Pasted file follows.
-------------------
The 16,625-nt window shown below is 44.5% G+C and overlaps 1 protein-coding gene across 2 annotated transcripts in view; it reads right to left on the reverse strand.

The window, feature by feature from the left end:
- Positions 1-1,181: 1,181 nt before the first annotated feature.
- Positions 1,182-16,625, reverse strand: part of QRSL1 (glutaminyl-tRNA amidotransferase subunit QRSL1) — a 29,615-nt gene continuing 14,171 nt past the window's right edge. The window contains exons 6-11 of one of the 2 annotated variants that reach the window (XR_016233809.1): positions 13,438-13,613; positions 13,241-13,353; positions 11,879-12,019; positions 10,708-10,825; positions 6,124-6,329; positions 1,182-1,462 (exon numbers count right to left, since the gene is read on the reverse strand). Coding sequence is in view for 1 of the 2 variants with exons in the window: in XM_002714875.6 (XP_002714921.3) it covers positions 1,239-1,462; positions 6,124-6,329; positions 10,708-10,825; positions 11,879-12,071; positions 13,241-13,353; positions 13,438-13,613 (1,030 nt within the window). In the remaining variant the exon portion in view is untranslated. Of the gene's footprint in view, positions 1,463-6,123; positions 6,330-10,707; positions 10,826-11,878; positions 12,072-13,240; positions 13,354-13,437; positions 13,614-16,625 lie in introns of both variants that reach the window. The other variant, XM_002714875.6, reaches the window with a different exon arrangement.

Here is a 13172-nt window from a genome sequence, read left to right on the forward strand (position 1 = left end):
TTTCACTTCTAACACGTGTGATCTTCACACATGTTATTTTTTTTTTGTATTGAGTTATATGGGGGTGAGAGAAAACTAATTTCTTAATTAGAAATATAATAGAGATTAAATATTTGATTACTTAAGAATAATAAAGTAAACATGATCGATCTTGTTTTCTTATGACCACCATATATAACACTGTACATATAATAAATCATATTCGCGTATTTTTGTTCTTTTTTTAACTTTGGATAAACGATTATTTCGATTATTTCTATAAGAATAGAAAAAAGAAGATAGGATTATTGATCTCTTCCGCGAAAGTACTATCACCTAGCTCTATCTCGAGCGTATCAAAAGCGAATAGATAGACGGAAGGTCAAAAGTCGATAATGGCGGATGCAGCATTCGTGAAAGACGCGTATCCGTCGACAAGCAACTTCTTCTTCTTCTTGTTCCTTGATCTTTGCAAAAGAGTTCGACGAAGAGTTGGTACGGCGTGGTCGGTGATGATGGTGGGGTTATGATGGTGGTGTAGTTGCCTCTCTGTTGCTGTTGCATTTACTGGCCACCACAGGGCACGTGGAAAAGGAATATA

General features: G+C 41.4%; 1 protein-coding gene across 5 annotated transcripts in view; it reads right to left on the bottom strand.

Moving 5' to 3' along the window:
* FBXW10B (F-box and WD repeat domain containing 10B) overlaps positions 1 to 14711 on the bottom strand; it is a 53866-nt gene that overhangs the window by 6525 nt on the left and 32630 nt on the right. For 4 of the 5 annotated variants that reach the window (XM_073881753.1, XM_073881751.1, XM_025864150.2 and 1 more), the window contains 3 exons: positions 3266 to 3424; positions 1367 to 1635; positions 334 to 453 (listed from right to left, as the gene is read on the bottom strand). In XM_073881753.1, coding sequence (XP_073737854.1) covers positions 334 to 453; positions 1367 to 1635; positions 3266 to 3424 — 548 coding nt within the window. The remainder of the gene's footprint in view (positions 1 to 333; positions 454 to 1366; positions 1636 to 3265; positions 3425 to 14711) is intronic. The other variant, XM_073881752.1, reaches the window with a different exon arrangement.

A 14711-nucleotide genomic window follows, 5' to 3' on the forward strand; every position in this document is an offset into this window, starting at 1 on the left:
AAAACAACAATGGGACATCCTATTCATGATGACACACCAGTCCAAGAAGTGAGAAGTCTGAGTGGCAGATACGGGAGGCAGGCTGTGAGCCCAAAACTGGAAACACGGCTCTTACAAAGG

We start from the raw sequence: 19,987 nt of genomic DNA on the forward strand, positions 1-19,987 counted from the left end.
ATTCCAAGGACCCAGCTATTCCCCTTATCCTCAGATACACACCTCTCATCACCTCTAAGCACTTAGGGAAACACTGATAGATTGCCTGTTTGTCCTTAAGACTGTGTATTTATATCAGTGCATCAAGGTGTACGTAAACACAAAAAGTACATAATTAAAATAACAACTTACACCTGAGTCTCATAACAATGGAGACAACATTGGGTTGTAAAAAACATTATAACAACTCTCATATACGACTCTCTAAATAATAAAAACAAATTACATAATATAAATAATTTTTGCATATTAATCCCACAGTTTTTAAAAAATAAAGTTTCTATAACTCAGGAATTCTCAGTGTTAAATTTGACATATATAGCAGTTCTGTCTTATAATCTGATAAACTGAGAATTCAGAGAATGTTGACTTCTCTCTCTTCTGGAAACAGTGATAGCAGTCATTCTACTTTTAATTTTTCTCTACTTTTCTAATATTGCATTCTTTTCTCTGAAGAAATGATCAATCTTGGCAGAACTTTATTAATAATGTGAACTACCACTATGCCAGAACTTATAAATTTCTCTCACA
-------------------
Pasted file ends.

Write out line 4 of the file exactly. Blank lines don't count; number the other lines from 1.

- Positions 1,182-16,625, reverse strand: part of QRSL1 (glutaminyl-tRNA amidotransferase subunit QRSL1) — a 29,615-nt gene continuing 14,171 nt past the window's right edge. The window contains exons 6-11 of one of the 2 annotated variants that reach the window (XR_016233809.1): positions 13,438-13,613; positions 13,241-13,353; positions 11,879-12,019; positions 10,708-10,825; positions 6,124-6,329; positions 1,182-1,462 (exon numbers count right to left, since the gene is read on the reverse strand). Coding sequence is in view for 1 of the 2 variants with exons in the window: in XM_002714875.6 (XP_002714921.3) it covers positions 1,239-1,462; positions 6,124-6,329; positions 10,708-10,825; positions 11,879-12,071; positions 13,241-13,353; positions 13,438-13,613 (1,030 nt within the window). In the remaining variant the exon portion in view is untranslated. Of the gene's footprint in view, positions 1,463-6,123; positions 6,330-10,707; positions 10,826-11,878; positions 12,072-13,240; positions 13,354-13,437; positions 13,614-16,625 lie in introns of both variants that reach the window. The other variant, XM_002714875.6, reaches the window with a different exon arrangement.